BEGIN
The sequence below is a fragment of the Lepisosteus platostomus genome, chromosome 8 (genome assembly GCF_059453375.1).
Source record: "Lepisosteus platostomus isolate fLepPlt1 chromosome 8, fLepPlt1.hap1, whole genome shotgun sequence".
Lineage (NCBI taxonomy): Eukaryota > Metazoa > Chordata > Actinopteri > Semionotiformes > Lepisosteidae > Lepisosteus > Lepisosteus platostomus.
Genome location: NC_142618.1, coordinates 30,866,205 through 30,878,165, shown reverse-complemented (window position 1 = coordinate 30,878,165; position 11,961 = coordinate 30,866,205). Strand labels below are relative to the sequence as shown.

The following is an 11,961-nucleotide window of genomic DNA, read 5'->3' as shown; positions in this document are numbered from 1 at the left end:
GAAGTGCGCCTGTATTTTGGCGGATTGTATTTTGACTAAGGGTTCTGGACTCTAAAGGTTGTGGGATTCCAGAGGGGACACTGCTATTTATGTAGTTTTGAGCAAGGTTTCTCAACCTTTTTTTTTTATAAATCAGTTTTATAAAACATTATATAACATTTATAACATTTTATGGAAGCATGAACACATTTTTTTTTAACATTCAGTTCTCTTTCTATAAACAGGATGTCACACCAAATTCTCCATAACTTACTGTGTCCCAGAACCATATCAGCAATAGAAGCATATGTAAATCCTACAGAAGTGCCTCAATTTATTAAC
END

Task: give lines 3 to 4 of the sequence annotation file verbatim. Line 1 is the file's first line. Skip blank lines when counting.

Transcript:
Lineage (NCBI taxonomy): Eukaryota > Metazoa > Chordata > Actinopteri > Semionotiformes > Lepisosteidae > Lepisosteus > Lepisosteus platostomus.
Genome location: NC_142618.1, coordinates 30,866,205 through 30,878,165, shown reverse-complemented (window position 1 = coordinate 30,878,165; position 11,961 = coordinate 30,866,205). Strand labels below are relative to the sequence as shown.